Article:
Pie in the Sky cafe

Earlier this week, I headed to London to have lunch with a friend at FoodCycle’s Pie in the Sky café. Like all FoodCycle venues, meals are made from surplus food, but whereas other FoodCycle hubs are aimed at specific members of the local community, such as the elderly or people on low incomes, Pie in the Sky is open to the general public. The volunteer run café is inside the Bromley-by-Bow Centre, a community space with pretty grounds (even in the middle of Winter!).

Cafe

Monday to Friday, Pie in the Sky offers a soup of the day, a light lunch and a main meal, as well as standard lunch time fare like jacket potatoes, alongside cakes and hot drinks. I plumped for the main meal, which was a feta and pea frittata served with giant couscous (so much better than regular couscous!) and some utterly delicious roasted vegetables. This was followed by tea and a generously sized, light and fluffy slice of apple and cinnamon cake. All in all, an excellent lunch.

Although the café itself was smaller than I had imagined, I was impressed with the size of the main meal, especially as it cost just over £3. With affordable, healthy food made from ingredients that would otherwise have ended up in landfill, Pie in the Sky is surely one of the most ethical, environmentally friendly and best value for money cafes in London.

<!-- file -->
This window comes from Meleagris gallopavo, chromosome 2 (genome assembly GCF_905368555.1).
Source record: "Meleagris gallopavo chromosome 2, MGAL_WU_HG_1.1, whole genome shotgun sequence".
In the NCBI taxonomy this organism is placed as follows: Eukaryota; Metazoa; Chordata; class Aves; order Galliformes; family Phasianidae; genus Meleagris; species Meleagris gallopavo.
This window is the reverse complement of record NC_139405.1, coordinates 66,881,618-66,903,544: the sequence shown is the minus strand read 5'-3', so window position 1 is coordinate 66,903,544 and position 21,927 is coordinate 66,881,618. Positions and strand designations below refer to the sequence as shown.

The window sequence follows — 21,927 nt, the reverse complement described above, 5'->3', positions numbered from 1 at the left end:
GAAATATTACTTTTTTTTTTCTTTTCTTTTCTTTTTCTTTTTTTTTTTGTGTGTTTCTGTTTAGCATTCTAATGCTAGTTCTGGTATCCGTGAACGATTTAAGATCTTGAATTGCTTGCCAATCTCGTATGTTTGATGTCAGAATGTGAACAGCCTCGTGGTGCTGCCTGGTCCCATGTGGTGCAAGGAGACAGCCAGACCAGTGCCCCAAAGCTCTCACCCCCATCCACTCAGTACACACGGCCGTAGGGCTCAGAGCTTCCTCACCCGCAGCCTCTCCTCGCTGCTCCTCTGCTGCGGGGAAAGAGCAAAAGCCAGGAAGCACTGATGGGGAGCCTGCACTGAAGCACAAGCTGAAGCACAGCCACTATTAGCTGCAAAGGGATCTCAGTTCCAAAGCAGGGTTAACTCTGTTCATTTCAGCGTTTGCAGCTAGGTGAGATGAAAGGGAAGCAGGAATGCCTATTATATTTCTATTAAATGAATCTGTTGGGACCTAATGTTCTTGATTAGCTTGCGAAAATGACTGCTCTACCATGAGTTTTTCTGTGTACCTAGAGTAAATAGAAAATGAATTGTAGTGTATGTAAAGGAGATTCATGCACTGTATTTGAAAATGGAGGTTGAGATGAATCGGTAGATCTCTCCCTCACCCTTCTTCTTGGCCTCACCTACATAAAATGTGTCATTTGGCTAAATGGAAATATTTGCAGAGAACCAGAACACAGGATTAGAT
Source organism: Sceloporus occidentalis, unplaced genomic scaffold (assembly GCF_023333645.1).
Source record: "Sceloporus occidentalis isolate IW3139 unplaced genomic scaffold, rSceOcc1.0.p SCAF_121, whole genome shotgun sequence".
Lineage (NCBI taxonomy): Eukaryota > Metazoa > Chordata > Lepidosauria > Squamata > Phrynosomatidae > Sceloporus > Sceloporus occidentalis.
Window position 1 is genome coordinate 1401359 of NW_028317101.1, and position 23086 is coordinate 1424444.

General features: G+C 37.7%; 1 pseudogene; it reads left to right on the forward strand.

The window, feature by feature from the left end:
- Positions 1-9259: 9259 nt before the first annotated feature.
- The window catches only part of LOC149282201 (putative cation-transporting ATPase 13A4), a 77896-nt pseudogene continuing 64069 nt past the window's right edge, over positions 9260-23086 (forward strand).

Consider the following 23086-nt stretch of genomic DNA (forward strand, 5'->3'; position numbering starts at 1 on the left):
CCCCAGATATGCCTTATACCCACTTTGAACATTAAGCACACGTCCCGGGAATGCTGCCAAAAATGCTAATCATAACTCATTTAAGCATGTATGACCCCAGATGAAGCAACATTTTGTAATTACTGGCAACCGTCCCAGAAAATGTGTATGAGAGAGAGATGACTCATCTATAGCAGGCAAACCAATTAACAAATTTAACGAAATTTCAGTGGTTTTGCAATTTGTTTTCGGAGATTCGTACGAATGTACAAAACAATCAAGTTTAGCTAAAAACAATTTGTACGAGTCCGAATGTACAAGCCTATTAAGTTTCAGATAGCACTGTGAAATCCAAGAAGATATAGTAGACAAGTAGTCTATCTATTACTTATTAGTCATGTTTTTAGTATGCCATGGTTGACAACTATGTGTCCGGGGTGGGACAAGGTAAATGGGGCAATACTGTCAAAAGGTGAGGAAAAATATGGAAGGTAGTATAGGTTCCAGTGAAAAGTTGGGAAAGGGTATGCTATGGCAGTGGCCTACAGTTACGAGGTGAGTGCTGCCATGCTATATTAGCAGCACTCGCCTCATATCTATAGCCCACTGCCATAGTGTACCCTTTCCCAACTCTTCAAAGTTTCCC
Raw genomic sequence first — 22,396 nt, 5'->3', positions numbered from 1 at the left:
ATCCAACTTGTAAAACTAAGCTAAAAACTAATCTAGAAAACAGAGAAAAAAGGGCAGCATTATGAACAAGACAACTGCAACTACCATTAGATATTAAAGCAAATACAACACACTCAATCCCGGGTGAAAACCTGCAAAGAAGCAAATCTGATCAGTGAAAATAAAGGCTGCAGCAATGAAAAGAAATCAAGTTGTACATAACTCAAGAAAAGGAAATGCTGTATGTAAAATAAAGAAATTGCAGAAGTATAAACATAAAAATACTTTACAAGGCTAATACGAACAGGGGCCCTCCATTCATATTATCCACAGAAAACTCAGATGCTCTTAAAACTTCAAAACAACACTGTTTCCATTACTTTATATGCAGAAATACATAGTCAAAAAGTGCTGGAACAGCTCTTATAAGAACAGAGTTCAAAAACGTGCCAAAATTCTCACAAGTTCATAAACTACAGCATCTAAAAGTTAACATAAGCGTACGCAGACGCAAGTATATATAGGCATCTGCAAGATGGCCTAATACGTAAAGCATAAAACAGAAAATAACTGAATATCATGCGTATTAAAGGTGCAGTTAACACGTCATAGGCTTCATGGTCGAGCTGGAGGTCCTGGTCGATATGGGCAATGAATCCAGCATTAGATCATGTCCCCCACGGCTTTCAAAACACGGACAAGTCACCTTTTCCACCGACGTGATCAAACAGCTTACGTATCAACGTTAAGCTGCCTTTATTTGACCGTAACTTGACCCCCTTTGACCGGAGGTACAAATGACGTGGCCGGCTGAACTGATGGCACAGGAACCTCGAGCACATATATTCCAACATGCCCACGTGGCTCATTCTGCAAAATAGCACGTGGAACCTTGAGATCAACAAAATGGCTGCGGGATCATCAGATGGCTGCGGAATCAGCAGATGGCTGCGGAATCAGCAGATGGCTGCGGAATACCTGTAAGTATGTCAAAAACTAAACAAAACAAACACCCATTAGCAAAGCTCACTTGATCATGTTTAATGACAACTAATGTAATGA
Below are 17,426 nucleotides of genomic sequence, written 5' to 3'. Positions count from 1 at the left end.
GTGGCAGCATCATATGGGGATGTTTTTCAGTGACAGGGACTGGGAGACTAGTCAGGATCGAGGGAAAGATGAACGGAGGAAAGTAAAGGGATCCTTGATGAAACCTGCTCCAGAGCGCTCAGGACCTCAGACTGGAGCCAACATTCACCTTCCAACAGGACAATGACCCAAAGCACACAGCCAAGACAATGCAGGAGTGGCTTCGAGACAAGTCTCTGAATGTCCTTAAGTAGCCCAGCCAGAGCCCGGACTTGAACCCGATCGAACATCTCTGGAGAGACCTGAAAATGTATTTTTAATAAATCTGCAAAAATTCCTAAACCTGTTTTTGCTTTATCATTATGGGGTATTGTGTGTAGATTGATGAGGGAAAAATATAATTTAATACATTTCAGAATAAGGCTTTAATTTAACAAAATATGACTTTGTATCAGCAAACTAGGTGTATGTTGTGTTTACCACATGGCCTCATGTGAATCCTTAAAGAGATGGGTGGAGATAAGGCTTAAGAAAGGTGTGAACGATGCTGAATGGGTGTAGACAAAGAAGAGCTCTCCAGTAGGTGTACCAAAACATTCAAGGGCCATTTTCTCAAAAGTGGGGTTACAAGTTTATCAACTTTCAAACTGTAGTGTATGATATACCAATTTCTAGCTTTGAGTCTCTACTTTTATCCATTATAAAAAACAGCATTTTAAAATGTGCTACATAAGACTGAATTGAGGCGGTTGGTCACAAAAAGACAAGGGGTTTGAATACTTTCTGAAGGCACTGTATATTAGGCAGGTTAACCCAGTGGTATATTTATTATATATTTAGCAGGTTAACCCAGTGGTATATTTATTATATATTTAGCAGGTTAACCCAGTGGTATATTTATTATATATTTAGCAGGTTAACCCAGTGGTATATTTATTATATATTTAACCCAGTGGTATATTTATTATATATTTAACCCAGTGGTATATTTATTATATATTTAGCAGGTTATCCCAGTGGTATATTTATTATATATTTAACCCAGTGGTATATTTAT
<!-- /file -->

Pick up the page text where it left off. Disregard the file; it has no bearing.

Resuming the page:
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A visit to FoodCycle Salisbury

This week I was lucky enough to be able to spend some time at FoodCycle’s Salisbury hub. In essence, FoodCycle is an organisation that

runs volunteer-powered community projects across the UK – working to reduce food poverty and social isolation by serving tasty, nutritious meals to vulnerable groups

While I’d read about FoodCycle and other cafes that use food waste as the basis of the meals they serve, I was curious to find out more and see first hand how a hub is run.

Salisbury FoodCycle provides a three course sit down lunch, made by volunteers, to around twenty people. On the menu this week was:

  • Vegetable soup
  • Savoury bread & butter pudding (made with cheese and pickle!) with salad
  • Fruit salad and/or Christmas pudding with custard

It just so happened that I’d shown up on a day when the hub was short of volunteers, and I was more than happy to get stuck in. My first task was to lay the table, which – thanks to flowers donated by Waitrose – looked quite welcoming. Once guests began to arrive, I signed them in and was able to chat to a few of them.

Equipped with a fetching hairnet, I was also able help out a bit in the kitchen and I was impressed by the meal only a handful of volunteers managed to conjure up in a limited space (you can see the size of the kitchen here). It actually really brought home the stupidity of our current food system, where tonnes of perfectly edible food is sent to landfill, when it could so easily be used to make a nutritious meal. The guests seemed like they were enjoying themselves and there was plenty of talking and laughter throughout the afternoon, which reminded me of how important the social aspect of food and eating can be, particularly for those who live alone.